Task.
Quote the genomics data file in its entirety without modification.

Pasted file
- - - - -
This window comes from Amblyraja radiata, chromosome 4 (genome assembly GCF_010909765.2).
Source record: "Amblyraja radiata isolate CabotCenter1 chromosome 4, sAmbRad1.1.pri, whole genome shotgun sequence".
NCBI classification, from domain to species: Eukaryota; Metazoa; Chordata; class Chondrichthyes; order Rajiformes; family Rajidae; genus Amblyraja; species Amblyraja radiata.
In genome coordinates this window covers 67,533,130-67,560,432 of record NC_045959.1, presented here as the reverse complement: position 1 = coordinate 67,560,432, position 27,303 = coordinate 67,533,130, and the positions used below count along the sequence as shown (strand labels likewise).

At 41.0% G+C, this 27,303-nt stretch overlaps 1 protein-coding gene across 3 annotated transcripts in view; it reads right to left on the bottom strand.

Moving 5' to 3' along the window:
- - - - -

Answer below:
This window comes from Amblyraja radiata, chromosome 4 (genome assembly GCF_010909765.2).
Source record: "Amblyraja radiata isolate CabotCenter1 chromosome 4, sAmbRad1.1.pri, whole genome shotgun sequence".
NCBI classification, from domain to species: Eukaryota; Metazoa; Chordata; class Chondrichthyes; order Rajiformes; family Rajidae; genus Amblyraja; species Amblyraja radiata.
In genome coordinates this window covers 67,533,130-67,560,432 of record NC_045959.1, presented here as the reverse complement: position 1 = coordinate 67,560,432, position 27,303 = coordinate 67,533,130, and the positions used below count along the sequence as shown (strand labels likewise).

At 41.0% G+C, this 27,303-nt stretch overlaps 1 protein-coding gene across 3 annotated transcripts in view; it reads right to left on the bottom strand.

Moving 5' to 3' along the window: